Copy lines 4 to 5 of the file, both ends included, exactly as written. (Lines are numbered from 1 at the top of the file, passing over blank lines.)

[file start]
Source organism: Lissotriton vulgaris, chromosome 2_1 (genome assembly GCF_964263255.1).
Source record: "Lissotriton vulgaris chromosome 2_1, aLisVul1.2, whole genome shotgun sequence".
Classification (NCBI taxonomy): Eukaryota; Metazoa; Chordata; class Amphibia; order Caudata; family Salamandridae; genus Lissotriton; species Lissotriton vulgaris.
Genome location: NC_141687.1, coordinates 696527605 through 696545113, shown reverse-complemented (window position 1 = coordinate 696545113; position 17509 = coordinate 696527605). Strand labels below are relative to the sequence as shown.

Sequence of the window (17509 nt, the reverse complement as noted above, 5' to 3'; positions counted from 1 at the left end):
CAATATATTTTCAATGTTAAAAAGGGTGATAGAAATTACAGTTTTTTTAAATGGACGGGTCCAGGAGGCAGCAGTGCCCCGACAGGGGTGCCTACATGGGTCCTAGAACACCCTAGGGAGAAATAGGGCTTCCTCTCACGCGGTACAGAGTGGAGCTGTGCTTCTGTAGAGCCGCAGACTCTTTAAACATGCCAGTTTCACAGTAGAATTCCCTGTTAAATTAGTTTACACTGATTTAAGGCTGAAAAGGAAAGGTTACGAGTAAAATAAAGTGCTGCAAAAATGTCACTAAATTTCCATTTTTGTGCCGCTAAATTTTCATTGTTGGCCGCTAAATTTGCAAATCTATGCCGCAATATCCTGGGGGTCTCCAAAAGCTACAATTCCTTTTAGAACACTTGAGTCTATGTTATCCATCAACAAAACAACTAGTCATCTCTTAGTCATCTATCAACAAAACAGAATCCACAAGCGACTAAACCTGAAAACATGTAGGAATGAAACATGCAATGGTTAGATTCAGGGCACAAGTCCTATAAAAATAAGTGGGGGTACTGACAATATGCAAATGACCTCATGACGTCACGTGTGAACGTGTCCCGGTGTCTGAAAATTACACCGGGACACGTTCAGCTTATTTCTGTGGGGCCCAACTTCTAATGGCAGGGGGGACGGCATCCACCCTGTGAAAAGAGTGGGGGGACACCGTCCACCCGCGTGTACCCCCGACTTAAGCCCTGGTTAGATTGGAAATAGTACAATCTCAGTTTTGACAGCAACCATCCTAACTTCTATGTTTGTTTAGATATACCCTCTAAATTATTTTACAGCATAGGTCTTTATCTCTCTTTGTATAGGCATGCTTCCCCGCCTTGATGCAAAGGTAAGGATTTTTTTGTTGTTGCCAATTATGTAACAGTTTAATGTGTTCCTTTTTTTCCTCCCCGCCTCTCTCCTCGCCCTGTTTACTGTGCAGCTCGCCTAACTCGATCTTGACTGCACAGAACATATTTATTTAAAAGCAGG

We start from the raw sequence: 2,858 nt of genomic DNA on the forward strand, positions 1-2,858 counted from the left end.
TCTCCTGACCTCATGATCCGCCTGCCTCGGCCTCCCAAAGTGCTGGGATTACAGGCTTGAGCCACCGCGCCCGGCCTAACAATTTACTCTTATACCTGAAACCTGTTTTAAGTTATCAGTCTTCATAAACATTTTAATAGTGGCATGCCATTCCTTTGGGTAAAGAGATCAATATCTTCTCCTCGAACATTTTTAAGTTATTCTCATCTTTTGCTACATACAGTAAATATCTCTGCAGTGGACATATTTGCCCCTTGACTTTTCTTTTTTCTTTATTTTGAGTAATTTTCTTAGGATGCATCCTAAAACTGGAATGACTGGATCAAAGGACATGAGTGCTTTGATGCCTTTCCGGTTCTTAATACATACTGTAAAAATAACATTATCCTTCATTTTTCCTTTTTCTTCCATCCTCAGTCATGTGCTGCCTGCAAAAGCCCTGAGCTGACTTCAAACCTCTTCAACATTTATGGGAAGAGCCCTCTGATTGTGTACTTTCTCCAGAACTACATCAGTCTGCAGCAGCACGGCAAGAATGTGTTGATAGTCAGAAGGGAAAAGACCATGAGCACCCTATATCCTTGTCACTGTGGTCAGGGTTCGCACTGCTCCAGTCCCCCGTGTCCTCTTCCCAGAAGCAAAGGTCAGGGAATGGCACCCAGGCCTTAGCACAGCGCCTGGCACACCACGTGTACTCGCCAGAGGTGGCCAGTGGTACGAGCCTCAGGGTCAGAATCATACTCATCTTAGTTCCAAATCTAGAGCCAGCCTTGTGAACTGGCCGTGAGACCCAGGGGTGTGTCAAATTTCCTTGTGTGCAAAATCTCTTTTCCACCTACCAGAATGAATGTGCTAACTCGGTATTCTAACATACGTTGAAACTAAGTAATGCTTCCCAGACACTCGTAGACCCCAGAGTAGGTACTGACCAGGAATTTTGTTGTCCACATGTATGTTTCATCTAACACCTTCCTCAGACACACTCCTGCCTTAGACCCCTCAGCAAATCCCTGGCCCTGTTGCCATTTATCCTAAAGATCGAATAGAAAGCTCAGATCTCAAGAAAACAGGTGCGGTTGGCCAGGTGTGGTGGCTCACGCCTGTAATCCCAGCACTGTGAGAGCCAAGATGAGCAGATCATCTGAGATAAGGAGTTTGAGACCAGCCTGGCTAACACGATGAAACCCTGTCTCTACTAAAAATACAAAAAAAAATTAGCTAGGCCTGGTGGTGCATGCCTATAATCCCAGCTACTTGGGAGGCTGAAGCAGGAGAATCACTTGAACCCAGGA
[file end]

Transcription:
Genome location: NC_141687.1, coordinates 696527605 through 696545113, shown reverse-complemented (window position 1 = coordinate 696545113; position 17509 = coordinate 696527605). Strand labels below are relative to the sequence as shown.

Sequence of the window (17509 nt, the reverse complement as noted above, 5' to 3'; positions counted from 1 at the left end):